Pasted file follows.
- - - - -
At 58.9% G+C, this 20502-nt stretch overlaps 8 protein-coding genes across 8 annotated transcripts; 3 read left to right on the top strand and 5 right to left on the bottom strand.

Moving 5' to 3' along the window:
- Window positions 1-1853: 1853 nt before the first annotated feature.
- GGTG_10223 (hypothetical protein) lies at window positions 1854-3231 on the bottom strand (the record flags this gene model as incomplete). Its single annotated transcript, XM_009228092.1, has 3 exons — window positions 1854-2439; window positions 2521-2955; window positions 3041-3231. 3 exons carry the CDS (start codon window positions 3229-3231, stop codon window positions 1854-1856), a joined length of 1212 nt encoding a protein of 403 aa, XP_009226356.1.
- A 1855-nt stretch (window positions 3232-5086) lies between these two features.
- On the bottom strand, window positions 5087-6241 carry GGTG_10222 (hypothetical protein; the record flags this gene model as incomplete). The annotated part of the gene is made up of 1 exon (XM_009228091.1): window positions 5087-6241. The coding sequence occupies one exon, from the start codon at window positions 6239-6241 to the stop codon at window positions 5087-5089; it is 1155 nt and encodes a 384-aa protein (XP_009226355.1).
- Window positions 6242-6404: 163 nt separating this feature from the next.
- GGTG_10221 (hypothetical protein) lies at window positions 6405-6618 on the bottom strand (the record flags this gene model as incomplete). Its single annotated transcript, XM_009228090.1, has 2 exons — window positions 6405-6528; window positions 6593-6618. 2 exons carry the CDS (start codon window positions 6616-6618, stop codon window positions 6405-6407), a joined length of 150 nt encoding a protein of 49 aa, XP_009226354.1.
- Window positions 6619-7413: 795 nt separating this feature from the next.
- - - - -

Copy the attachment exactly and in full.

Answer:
At 58.9% G+C, this 20502-nt stretch overlaps 8 protein-coding genes across 8 annotated transcripts; 3 read left to right on the top strand and 5 right to left on the bottom strand.

Moving 5' to 3' along the window:
- Window positions 1-1853: 1853 nt before the first annotated feature.
- GGTG_10223 (hypothetical protein) lies at window positions 1854-3231 on the bottom strand (the record flags this gene model as incomplete). Its single annotated transcript, XM_009228092.1, has 3 exons — window positions 1854-2439; window positions 2521-2955; window positions 3041-3231. 3 exons carry the CDS (start codon window positions 3229-3231, stop codon window positions 1854-1856), a joined length of 1212 nt encoding a protein of 403 aa, XP_009226356.1.
- A 1855-nt stretch (window positions 3232-5086) lies between these two features.
- On the bottom strand, window positions 5087-6241 carry GGTG_10222 (hypothetical protein; the record flags this gene model as incomplete). The annotated part of the gene is made up of 1 exon (XM_009228091.1): window positions 5087-6241. The coding sequence occupies one exon, from the start codon at window positions 6239-6241 to the stop codon at window positions 5087-5089; it is 1155 nt and encodes a 384-aa protein (XP_009226355.1).
- Window positions 6242-6404: 163 nt separating this feature from the next.
- GGTG_10221 (hypothetical protein) lies at window positions 6405-6618 on the bottom strand (the record flags this gene model as incomplete). Its single annotated transcript, XM_009228090.1, has 2 exons — window positions 6405-6528; window positions 6593-6618. 2 exons carry the CDS (start codon window positions 6616-6618, stop codon window positions 6405-6407), a joined length of 150 nt encoding a protein of 49 aa, XP_009226354.1.
- Window positions 6619-7413: 795 nt separating this feature from the next.